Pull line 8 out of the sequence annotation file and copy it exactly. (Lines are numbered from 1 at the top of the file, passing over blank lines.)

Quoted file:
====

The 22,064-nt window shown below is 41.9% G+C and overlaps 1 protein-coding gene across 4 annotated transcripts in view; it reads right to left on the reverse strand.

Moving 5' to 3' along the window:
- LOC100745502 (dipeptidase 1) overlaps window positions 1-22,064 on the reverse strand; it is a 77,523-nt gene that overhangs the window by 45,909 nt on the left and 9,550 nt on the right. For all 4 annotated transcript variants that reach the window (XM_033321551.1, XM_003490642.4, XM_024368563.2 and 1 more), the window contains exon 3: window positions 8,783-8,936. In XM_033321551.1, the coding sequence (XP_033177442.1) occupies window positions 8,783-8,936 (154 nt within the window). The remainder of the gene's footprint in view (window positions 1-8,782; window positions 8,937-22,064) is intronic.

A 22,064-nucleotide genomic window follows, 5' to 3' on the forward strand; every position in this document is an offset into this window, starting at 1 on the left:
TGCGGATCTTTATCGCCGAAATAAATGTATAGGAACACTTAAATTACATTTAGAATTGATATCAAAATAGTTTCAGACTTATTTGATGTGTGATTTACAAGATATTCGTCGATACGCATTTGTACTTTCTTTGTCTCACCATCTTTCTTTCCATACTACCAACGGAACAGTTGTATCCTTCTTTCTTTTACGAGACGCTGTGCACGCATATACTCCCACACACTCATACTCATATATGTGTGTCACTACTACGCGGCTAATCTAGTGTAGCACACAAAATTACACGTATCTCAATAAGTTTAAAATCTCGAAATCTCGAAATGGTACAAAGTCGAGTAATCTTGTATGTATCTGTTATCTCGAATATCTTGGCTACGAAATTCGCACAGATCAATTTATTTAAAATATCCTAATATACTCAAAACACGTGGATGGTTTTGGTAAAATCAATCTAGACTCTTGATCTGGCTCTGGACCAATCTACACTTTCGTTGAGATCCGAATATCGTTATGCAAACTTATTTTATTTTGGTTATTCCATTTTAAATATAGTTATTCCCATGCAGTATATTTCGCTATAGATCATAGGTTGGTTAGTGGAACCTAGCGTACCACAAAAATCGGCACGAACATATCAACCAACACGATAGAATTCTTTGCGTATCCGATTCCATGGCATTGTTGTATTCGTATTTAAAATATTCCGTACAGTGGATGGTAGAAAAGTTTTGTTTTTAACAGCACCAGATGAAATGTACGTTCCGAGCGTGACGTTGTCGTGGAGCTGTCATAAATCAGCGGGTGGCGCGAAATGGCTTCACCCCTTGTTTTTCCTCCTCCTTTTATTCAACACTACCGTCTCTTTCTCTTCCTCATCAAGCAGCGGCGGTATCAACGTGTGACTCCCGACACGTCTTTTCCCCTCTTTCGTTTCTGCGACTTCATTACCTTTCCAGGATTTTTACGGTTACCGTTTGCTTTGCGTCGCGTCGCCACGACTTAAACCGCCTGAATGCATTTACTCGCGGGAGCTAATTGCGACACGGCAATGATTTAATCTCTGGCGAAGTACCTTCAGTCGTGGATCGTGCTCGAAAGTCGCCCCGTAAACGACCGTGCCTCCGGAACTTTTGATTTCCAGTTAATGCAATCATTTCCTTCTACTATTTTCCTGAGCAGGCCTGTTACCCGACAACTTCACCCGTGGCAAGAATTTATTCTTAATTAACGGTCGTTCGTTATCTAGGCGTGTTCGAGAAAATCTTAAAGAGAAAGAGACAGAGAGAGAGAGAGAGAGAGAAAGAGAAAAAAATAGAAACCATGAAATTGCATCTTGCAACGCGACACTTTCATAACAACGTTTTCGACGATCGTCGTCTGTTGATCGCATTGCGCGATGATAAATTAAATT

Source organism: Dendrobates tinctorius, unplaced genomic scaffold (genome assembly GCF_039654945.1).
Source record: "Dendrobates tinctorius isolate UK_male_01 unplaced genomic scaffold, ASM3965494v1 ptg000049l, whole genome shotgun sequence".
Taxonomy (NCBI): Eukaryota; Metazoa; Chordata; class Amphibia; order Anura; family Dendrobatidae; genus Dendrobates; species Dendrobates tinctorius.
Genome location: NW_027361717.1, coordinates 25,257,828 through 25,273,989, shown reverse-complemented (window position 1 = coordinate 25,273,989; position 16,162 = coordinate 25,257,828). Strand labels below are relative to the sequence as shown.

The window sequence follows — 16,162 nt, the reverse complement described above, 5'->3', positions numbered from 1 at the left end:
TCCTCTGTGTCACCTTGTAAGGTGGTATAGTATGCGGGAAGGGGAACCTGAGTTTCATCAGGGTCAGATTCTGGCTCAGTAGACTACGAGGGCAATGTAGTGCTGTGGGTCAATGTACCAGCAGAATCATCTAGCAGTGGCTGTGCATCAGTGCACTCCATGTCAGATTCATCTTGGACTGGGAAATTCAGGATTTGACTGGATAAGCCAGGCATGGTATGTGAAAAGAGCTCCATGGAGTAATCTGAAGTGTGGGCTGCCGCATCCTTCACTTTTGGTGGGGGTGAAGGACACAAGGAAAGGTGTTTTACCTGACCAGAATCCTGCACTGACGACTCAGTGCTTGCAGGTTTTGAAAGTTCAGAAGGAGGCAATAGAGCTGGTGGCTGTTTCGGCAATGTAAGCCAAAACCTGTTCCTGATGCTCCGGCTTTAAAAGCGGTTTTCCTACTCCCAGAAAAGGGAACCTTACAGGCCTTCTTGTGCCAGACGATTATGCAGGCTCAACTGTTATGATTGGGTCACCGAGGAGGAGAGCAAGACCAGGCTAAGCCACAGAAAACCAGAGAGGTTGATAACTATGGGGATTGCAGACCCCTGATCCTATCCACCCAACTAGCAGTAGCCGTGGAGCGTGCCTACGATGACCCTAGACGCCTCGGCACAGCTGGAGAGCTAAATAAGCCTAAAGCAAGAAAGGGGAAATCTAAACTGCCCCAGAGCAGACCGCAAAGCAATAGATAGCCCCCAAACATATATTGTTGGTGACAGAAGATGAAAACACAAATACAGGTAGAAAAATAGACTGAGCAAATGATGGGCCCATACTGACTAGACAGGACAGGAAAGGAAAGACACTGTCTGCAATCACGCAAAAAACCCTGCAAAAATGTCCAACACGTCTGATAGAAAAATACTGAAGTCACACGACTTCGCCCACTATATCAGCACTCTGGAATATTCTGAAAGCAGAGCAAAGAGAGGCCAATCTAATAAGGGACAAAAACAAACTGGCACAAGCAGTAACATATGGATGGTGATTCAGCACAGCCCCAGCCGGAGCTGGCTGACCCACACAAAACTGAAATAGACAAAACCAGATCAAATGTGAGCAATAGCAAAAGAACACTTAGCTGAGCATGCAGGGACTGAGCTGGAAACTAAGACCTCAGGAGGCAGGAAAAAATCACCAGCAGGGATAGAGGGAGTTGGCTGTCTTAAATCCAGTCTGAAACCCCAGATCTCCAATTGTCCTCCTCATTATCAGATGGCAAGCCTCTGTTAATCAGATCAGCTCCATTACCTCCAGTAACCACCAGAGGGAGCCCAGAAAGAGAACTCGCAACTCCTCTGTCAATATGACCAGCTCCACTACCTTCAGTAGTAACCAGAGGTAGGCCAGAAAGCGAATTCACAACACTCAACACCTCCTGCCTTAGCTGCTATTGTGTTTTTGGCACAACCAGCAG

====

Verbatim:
Taxonomy (NCBI): Eukaryota; Metazoa; Chordata; class Amphibia; order Anura; family Dendrobatidae; genus Dendrobates; species Dendrobates tinctorius.